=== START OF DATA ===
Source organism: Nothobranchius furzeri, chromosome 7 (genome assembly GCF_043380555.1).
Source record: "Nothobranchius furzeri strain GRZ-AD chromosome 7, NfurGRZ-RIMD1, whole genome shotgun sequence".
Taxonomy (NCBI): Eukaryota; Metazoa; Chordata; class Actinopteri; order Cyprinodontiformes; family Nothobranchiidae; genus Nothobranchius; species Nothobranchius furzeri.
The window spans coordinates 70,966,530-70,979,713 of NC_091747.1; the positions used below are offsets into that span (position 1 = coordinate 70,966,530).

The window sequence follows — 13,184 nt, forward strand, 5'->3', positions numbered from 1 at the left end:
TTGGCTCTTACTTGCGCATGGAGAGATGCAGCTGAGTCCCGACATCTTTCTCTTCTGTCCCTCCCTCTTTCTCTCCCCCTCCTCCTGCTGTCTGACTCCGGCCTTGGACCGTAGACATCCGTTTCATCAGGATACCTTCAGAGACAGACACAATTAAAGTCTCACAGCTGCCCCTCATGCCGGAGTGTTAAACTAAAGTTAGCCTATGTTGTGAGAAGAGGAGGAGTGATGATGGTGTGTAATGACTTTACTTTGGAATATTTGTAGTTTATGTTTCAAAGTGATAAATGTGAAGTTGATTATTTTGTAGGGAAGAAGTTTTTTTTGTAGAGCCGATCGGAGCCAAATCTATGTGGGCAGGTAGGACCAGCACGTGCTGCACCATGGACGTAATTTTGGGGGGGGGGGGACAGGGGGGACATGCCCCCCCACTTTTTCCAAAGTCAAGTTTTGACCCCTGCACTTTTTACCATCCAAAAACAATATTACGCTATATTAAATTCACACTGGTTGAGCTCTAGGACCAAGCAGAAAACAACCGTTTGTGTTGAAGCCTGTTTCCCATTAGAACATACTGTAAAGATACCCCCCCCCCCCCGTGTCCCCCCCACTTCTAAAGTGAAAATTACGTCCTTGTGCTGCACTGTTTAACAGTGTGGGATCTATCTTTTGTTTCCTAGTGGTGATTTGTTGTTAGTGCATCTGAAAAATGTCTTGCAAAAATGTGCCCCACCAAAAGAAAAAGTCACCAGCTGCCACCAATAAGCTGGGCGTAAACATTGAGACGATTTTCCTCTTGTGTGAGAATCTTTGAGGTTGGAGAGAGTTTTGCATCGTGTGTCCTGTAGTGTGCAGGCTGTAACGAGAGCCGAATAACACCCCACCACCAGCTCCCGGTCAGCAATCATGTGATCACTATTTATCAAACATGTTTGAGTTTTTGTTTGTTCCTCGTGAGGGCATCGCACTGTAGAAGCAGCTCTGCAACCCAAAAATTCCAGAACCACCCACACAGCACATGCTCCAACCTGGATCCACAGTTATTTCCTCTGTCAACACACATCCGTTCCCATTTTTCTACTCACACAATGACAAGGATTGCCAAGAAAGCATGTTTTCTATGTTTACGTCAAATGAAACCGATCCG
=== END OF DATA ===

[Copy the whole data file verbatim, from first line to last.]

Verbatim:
Source organism: Nothobranchius furzeri, chromosome 7 (genome assembly GCF_043380555.1).
Source record: "Nothobranchius furzeri strain GRZ-AD chromosome 7, NfurGRZ-RIMD1, whole genome shotgun sequence".
Taxonomy (NCBI): Eukaryota; Metazoa; Chordata; class Actinopteri; order Cyprinodontiformes; family Nothobranchiidae; genus Nothobranchius; species Nothobranchius furzeri.
The window spans coordinates 70,966,530-70,979,713 of NC_091747.1; the positions used below are offsets into that span (position 1 = coordinate 70,966,530).

The window sequence follows — 13,184 nt, forward strand, 5'->3', positions numbered from 1 at the left end:
TTGGCTCTTACTTGCGCATGGAGAGATGCAGCTGAGTCCCGACATCTTTCTCTTCTGTCCCTCCCTCTTTCTCTCCCCCTCCTCCTGCTGTCTGACTCCGGCCTTGGACCGTAGACATCCGTTTCATCAGGATACCTTCAGAGACAGACACAATTAAAGTCTCACAGCTGCCCCTCATGCCGGAGTGTTAAACTAAAGTTAGCCTATGTTGTGAGAAGAGGAGGAGTGATGATGGTGTGTAATGACTTTACTTTGGAATATTTGTAGTTTATGTTTCAAAGTGATAAATGTGAAGTTGATTATTTTGTAGGGAAGAAGTTTTTTTTGTAGAGCCGATCGGAGCCAAATCTATGTGGGCAGGTAGGACCAGCACGTGCTGCACCATGGACGTAATTTTGGGGGGGGGGGGACAGGGGGGACATGCCCCCCCACTTTTTCCAAAGTCAAGTTTTGACCCCTGCACTTTTTACCATCCAAAAACAATATTACGCTATATTAAATTCACACTGGTTGAGCTCTAGGACCAAGCAGAAAACAACCGTTTGTGTTGAAGCCTGTTTCCCATTAGAACATACTGTAAAGATACCCCCCCCCCCCCGTGTCCCCCCCACTTCTAAAGTGAAAATTACGTCCTTGTGCTGCACTGTTTAACAGTGTGGGATCTATCTTTTGTTTCCTAGTGGTGATTTGTTGTTAGTGCATCTGAAAAATGTCTTGCAAAAATGTGCCCCACCAAAAGAAAAAGTCACCAGCTGCCACCAATAAGCTGGGCGTAAACATTGAGACGATTTTCCTCTTGTGTGAGAATCTTTGAGGTTGGAGAGAGTTTTGCATCGTGTGTCCTGTAGTGTGCAGGCTGTAACGAGAGCCGAATAACACCCCACCACCAGCTCCCGGTCAGCAATCATGTGATCACTATTTATCAAACATGTTTGAGTTTTTGTTTGTTCCTCGTGAGGGCATCGCACTGTAGAAGCAGCTCTGCAACCCAAAAATTCCAGAACCACCCACACAGCACATGCTCCAACCTGGATCCACAGTTATTTCCTCTGTCAACACACATCCGTTCCCATTTTTCTACTCACACAATGACAAGGATTGCCAAGAAAGCATGTTTTCTATGTTTACGTCAAATGAAACCGATCCG